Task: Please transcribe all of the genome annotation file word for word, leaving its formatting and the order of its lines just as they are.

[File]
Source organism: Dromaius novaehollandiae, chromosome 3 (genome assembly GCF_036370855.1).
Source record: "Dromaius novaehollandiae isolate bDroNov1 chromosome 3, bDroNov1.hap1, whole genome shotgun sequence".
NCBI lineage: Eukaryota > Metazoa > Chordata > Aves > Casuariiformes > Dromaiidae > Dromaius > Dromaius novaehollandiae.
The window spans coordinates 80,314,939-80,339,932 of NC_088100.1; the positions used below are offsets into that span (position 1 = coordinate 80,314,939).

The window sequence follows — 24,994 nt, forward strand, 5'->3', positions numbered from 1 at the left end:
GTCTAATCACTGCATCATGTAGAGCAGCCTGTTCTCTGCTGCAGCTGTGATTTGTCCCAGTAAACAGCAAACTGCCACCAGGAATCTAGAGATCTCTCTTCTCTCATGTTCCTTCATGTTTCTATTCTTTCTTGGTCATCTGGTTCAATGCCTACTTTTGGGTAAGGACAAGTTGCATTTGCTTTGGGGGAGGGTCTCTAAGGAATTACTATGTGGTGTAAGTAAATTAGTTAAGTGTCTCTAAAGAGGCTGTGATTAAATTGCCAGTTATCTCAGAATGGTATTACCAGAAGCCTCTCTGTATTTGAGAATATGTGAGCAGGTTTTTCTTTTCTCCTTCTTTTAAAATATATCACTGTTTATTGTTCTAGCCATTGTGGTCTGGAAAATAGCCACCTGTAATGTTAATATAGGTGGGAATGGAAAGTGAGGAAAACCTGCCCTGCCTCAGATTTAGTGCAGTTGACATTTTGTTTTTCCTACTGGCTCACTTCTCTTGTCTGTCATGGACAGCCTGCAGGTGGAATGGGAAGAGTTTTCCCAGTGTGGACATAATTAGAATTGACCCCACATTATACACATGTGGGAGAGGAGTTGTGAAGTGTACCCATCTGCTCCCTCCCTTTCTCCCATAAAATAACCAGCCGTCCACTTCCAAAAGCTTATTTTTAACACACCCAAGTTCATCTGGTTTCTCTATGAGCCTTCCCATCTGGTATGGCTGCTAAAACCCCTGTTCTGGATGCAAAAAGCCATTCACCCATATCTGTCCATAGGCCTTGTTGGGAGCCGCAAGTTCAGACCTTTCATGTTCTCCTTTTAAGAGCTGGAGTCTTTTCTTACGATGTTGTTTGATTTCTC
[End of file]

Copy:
Source organism: Dromaius novaehollandiae, chromosome 3 (genome assembly GCF_036370855.1).
Source record: "Dromaius novaehollandiae isolate bDroNov1 chromosome 3, bDroNov1.hap1, whole genome shotgun sequence".
NCBI lineage: Eukaryota > Metazoa > Chordata > Aves > Casuariiformes > Dromaiidae > Dromaius > Dromaius novaehollandiae.
The window spans coordinates 80,314,939-80,339,932 of NC_088100.1; the positions used below are offsets into that span (position 1 = coordinate 80,314,939).

The window sequence follows — 24,994 nt, forward strand, 5'->3', positions numbered from 1 at the left end:
GTCTAATCACTGCATCATGTAGAGCAGCCTGTTCTCTGCTGCAGCTGTGATTTGTCCCAGTAAACAGCAAACTGCCACCAGGAATCTAGAGATCTCTCTTCTCTCATGTTCCTTCATGTTTCTATTCTTTCTTGGTCATCTGGTTCAATGCCTACTTTTGGGTAAGGACAAGTTGCATTTGCTTTGGGGGAGGGTCTCTAAGGAATTACTATGTGGTGTAAGTAAATTAGTTAAGTGTCTCTAAAGAGGCTGTGATTAAATTGCCAGTTATCTCAGAATGGTATTACCAGAAGCCTCTCTGTATTTGAGAATATGTGAGCAGGTTTTTCTTTTCTCCTTCTTTTAAAATATATCACTGTTTATTGTTCTAGCCATTGTGGTCTGGAAAATAGCCACCTGTAATGTTAATATAGGTGGGAATGGAAAGTGAGGAAAACCTGCCCTGCCTCAGATTTAGTGCAGTTGACATTTTGTTTTTCCTACTGGCTCACTTCTCTTGTCTGTCATGGACAGCCTGCAGGTGGAATGGGAAGAGTTTTCCCAGTGTGGACATAATTAGAATTGACCCCACATTATACACATGTGGGAGAGGAGTTGTGAAGTGTACCCATCTGCTCCCTCCCTTTCTCCCATAAAATAACCAGCCGTCCACTTCCAAAAGCTTATTTTTAACACACCCAAGTTCATCTGGTTTCTCTATGAGCCTTCCCATCTGGTATGGCTGCTAAAACCCCTGTTCTGGATGCAAAAAGCCATTCACCCATATCTGTCCATAGGCCTTGTTGGGAGCCGCAAGTTCAGACCTTTCATGTTCTCCTTTTAAGAGCTGGAGTCTTTTCTTACGATGTTGTTTGATTTCTC